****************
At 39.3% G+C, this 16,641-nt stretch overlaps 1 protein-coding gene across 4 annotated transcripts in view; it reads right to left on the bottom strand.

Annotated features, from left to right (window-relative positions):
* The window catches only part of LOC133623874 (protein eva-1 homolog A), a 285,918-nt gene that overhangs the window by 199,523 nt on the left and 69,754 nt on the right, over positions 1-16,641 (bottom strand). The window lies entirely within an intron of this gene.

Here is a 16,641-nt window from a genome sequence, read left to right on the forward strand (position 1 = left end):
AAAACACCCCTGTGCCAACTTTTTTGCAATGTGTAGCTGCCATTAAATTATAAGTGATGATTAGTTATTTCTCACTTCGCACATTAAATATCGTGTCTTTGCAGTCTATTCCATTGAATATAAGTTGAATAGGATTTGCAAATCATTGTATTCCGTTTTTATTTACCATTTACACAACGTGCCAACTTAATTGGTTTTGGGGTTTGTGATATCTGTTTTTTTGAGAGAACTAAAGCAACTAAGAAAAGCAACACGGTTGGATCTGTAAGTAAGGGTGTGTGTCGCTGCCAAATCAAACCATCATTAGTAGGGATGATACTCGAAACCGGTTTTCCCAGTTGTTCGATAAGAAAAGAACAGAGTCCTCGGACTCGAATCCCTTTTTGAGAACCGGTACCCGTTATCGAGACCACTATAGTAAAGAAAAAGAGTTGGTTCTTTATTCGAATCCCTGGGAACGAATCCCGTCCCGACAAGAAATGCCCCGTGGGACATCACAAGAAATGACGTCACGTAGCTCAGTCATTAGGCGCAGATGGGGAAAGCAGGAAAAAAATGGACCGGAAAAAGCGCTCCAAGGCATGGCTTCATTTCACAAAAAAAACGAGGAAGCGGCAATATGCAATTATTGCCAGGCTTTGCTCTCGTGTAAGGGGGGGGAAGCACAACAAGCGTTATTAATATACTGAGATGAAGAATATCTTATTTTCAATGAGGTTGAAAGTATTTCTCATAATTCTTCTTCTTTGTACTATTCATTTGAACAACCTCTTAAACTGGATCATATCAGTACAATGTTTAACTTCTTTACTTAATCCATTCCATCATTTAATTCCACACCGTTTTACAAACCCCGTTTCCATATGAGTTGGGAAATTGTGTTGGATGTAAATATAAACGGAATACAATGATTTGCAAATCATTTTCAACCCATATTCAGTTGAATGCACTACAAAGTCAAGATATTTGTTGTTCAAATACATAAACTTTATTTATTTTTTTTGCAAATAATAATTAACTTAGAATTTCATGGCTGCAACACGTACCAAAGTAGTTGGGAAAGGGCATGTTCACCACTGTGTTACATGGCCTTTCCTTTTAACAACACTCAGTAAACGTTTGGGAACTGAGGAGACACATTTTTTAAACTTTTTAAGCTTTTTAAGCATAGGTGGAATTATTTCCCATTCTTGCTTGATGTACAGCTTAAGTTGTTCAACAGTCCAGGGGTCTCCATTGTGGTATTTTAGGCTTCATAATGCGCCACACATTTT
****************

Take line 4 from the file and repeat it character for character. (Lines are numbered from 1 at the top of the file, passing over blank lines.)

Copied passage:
Here is a 16,641-nt window from a genome sequence, read left to right on the forward strand (position 1 = left end):